The goal of geometry is to investigate the properties of manifolds (spaces and figures). In geometry up to high school, we focus on quantities (invariants) such as length, area, and angle, but there are other invariants that are suitable for investigating properties. While invariants are quantities that should be observed instead of length and the like, they can also be regarded as instruments like microscopes and telescopes in the sense of their use for investigating the properties of manifolds. In this view, it is also an important goal to raise the performance of observation.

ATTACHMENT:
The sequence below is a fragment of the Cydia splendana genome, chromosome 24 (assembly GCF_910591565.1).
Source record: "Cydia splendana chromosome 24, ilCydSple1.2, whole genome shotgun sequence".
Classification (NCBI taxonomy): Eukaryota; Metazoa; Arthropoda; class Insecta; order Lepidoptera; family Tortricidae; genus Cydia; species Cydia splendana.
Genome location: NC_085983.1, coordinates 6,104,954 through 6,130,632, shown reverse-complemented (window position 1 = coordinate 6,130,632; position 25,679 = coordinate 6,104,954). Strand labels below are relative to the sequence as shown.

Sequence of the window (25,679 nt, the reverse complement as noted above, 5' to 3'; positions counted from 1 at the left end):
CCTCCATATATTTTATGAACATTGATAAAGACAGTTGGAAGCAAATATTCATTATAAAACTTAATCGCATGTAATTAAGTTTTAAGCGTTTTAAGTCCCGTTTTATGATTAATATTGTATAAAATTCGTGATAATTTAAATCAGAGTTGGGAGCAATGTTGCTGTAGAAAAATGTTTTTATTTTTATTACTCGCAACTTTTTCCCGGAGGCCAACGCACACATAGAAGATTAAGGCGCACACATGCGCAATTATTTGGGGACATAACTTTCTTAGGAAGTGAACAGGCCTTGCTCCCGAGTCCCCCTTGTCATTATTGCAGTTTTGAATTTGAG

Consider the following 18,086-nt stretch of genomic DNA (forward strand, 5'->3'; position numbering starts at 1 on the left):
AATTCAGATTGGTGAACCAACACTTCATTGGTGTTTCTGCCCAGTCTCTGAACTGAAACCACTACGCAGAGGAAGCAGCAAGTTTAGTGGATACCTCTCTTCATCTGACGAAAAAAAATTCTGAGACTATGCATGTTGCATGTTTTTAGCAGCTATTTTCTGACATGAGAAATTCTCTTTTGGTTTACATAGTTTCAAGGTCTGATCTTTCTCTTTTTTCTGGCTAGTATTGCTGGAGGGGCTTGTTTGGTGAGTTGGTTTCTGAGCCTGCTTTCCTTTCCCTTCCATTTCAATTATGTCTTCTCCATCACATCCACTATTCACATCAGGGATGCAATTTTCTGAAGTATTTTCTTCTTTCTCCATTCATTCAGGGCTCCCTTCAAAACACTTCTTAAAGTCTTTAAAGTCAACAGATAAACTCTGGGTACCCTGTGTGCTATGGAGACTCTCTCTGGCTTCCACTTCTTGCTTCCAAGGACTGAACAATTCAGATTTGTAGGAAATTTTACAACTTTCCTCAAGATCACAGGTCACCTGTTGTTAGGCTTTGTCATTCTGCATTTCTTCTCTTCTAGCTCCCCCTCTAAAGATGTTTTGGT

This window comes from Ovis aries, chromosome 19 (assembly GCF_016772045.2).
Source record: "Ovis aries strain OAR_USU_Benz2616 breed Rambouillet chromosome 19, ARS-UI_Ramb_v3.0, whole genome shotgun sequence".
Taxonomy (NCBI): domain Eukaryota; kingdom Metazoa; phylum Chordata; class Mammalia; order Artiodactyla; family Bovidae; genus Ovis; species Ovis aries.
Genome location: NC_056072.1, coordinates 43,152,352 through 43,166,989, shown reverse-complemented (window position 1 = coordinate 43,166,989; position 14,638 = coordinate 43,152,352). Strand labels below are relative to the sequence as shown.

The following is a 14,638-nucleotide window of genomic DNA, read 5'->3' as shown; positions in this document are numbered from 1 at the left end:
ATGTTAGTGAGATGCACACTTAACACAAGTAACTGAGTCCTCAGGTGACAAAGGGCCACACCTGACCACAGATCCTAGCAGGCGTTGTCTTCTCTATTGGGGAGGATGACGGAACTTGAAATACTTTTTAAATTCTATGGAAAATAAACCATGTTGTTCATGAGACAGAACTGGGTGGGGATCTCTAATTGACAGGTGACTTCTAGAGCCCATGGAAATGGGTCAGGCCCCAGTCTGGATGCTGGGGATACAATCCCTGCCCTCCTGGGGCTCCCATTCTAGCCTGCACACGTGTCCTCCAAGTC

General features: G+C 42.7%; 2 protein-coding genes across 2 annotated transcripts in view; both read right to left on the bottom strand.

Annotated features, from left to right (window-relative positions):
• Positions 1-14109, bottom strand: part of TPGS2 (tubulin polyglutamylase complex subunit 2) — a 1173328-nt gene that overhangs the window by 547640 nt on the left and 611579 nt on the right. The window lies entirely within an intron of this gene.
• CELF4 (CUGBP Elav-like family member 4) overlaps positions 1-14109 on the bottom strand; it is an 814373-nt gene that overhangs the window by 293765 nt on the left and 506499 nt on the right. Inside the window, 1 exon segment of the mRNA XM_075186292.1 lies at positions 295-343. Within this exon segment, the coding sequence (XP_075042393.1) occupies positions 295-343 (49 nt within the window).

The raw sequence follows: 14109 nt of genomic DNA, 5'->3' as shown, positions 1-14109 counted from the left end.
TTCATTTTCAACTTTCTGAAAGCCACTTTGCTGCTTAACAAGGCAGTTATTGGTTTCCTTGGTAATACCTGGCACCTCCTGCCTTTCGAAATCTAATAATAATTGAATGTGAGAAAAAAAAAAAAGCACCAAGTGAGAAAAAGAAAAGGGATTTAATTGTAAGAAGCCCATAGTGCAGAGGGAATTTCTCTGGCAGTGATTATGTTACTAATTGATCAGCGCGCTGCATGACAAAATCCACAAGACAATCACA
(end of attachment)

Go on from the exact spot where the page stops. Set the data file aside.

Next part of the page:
One important invariant is cohomology. Originally found as the dual of homology, which is an invariant for examining topological properties, cohomology also reflects the analytic properties of manifolds. In particular, the cohomology theory has been extended and refined to many varieties in order to capture interesting properties of algebraic varieties. One of the streams of research has led to twistor D-modules through the theory’s extension to D-modules and refinement by Hodge and twistor structures. At the symposium, the lecturer will introduce some aspects of the spread of cohomology theory.